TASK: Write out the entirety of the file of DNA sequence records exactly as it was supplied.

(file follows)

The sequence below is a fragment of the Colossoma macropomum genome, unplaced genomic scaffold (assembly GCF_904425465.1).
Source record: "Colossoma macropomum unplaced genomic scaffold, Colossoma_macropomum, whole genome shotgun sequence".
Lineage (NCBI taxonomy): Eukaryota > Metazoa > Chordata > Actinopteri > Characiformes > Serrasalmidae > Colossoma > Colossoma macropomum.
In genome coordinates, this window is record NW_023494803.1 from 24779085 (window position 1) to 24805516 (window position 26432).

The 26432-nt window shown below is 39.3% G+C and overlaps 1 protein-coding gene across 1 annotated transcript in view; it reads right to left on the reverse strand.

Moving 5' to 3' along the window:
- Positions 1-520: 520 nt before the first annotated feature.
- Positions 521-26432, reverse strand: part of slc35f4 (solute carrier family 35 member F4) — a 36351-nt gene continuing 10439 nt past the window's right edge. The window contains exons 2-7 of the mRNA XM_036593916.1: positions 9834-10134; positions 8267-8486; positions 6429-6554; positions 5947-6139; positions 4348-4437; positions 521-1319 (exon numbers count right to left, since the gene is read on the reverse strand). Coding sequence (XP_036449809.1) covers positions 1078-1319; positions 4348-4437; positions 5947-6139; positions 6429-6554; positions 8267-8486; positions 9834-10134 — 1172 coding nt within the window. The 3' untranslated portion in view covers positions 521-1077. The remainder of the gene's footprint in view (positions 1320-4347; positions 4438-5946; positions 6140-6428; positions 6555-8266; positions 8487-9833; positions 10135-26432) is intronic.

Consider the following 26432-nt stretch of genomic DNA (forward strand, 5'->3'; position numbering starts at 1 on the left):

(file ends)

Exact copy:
The sequence below is a fragment of the Colossoma macropomum genome, unplaced genomic scaffold (assembly GCF_904425465.1).
Source record: "Colossoma macropomum unplaced genomic scaffold, Colossoma_macropomum, whole genome shotgun sequence".
Lineage (NCBI taxonomy): Eukaryota > Metazoa > Chordata > Actinopteri > Characiformes > Serrasalmidae > Colossoma > Colossoma macropomum.
In genome coordinates, this window is record NW_023494803.1 from 24779085 (window position 1) to 24805516 (window position 26432).

The 26432-nt window shown below is 39.3% G+C and overlaps 1 protein-coding gene across 1 annotated transcript in view; it reads right to left on the reverse strand.

Moving 5' to 3' along the window:
- Positions 1-520: 520 nt before the first annotated feature.
- Positions 521-26432, reverse strand: part of slc35f4 (solute carrier family 35 member F4) — a 36351-nt gene continuing 10439 nt past the window's right edge. The window contains exons 2-7 of the mRNA XM_036593916.1: positions 9834-10134; positions 8267-8486; positions 6429-6554; positions 5947-6139; positions 4348-4437; positions 521-1319 (exon numbers count right to left, since the gene is read on the reverse strand). Coding sequence (XP_036449809.1) covers positions 1078-1319; positions 4348-4437; positions 5947-6139; positions 6429-6554; positions 8267-8486; positions 9834-10134 — 1172 coding nt within the window. The 3' untranslated portion in view covers positions 521-1077. The remainder of the gene's footprint in view (positions 1320-4347; positions 4438-5946; positions 6140-6428; positions 6555-8266; positions 8487-9833; positions 10135-26432) is intronic.

Consider the following 26432-nt stretch of genomic DNA (forward strand, 5'->3'; position numbering starts at 1 on the left):